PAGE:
Healthy life balance, supporting colleagues are key during COVID-19 epidemic: JGH Chief of Psychiatry

Our health care workers are the heroes of the COVID-19 pandemic, says Dr. Karl Looper, JGH Chief of Psychiatry
Our health care workers are the heroes of the COVID-19 pandemic, says Dr. Karl Looper, JGH Chief of Psychiatry

The 360 employee newsletter asked Dr. Karl Looper, Chief of Psychiatry at the Jewish General Hospital and Co-Director of the‎ Mental Health Program of our CIUSSS, for his thoughts on the coronavirus outbreak and how it might affect staff.

Here are Dr. Looper’s remarks.

Staff members are being encouraged to pay attention to not just their physical well-being, but their mental health as well. What sorts of issues are they coping with?

One of the most distressing problems has been to deal with the unknown, including how to protect ourselves, how severe will the crisis be, and will we ourselves or someone close to us be harmed by the virus.

These concerns are superimposed on other life problems such as family members that may have lost their jobs, financial hardship, caring for young children or older members of the family that are particularly at risk, and the related fear for those on the front line that they could bring back the virus to loved ones.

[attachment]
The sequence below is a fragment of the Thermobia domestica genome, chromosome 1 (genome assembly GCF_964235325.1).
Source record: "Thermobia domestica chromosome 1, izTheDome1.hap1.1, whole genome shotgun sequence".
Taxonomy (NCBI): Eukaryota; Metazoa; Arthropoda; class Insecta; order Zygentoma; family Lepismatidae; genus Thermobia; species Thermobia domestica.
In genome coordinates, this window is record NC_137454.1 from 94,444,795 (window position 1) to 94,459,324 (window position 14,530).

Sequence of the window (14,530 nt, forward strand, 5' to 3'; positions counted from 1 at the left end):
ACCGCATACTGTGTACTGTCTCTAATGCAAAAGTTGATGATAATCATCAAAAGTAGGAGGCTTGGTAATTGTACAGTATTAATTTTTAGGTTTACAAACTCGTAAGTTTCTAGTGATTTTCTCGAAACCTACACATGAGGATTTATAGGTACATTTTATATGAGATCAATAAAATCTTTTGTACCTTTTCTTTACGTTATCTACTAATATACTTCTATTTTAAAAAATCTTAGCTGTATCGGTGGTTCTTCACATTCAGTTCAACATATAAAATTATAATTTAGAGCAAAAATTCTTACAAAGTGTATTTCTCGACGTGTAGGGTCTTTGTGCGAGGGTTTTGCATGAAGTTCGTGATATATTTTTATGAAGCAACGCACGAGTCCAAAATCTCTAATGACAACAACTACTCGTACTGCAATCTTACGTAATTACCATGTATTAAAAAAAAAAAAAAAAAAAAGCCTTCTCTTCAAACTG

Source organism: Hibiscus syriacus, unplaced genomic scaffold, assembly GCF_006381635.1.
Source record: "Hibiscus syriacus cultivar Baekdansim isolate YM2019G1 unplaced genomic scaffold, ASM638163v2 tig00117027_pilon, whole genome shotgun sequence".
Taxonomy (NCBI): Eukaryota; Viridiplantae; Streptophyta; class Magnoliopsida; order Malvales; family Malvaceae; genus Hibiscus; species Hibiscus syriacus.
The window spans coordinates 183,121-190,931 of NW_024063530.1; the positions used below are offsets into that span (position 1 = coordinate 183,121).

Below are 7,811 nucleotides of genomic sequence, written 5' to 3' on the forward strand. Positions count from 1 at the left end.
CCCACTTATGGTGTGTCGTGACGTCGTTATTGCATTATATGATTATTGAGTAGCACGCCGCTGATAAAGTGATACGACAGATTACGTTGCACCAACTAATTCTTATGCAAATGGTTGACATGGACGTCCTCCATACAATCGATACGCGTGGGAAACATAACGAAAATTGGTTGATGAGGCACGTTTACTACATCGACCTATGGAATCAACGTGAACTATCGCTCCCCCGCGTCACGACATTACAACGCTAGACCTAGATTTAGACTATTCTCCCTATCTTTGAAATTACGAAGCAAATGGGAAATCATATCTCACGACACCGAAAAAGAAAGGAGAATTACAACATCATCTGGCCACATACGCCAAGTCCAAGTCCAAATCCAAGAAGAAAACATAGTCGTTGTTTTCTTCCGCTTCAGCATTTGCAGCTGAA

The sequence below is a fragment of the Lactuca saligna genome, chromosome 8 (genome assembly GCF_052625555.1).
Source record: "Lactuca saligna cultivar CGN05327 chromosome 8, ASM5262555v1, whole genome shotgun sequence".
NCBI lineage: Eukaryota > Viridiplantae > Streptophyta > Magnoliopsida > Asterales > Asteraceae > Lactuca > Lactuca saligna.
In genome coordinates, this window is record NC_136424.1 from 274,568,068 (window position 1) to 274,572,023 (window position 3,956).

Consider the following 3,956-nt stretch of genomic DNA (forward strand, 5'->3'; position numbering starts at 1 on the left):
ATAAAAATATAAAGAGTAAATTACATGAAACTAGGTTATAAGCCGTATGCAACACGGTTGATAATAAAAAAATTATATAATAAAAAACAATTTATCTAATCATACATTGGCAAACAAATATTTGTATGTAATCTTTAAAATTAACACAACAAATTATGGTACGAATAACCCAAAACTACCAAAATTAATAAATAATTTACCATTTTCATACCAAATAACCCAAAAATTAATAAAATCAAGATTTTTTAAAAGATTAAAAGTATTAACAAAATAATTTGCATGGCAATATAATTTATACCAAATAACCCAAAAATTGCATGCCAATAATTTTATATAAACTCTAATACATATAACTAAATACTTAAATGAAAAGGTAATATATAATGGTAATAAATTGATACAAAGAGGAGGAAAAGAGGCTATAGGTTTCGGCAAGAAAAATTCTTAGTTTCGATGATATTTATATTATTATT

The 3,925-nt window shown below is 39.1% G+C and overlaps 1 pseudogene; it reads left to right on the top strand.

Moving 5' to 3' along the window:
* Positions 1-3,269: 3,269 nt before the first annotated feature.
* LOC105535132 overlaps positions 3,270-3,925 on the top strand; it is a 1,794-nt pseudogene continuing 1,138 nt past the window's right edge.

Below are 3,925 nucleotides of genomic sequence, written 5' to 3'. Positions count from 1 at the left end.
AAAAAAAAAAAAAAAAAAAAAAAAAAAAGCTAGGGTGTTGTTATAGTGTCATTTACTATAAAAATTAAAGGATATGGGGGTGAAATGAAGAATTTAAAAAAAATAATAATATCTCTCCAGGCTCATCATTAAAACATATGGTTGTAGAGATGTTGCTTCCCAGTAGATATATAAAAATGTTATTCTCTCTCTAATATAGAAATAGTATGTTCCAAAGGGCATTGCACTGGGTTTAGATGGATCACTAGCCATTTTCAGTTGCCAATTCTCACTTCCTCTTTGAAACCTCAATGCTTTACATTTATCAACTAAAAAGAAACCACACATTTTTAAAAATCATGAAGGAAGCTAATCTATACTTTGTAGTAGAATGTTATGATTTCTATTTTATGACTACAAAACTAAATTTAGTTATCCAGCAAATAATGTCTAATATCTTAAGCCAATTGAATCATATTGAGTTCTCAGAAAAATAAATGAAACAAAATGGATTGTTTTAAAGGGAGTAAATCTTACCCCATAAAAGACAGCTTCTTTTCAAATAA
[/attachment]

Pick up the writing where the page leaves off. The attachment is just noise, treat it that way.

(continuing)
Anything else?

Sometimes some very pragmatic issues add to the stress, such as getting to work when you are used to using public transit which may now be feared as a risk of contagion.

The COVID-19 outbreak has been unprecedented in many ways. But are there any indicators from the past that can help us understand how this pandemic might affect us?

Our most recent experience in Canada that serves as a comparison is the SARS epidemic in 2003. Toronto was one of the heavily affected areas of the world. Studies from that experience showed that almost half of physicians and a third of health care workers experienced significant psychological distress related to caring for SARS patients.

What can help alleviate the stress?

There has been a lot of appreciation from the public of our health care workers who are really the heroes of the pandemic.

I think we have to both acknowledge the remarkable work they are doing as well as the distress they may be having. Good communication from the leadership of the hospital, and information from our infection control experts is essential to giving our staff a sense of security. Efforts are being made for people to work from home or through telehealth where possible.

Can you offer any personal advice?

We all need to remember to try to retain a healthy balance, with some physical activity, getting outside in the daylight for a walk, getting enough sleep and eating well. We need to keep in touch and reach out to friends and family to maintain social contact in spite of social distancing.

Probably the most important thing we can do is support one another, meaning checking in with our colleagues to make sure they are holding up, and to direct them to support if needed.

If you are in need of psychological help or support, call our confidential counselling service for staff and managers (514-265-6588 or 514‑266‑2529) or our CIUSSS’s 24-hour Employee Assistance Program at 1-877-257-5557.

Physicians can contact the Quebec Physicians’ Health Program (QPHP) at (514) 397-0888, toll-free at 1 (800) 387-4166, or email at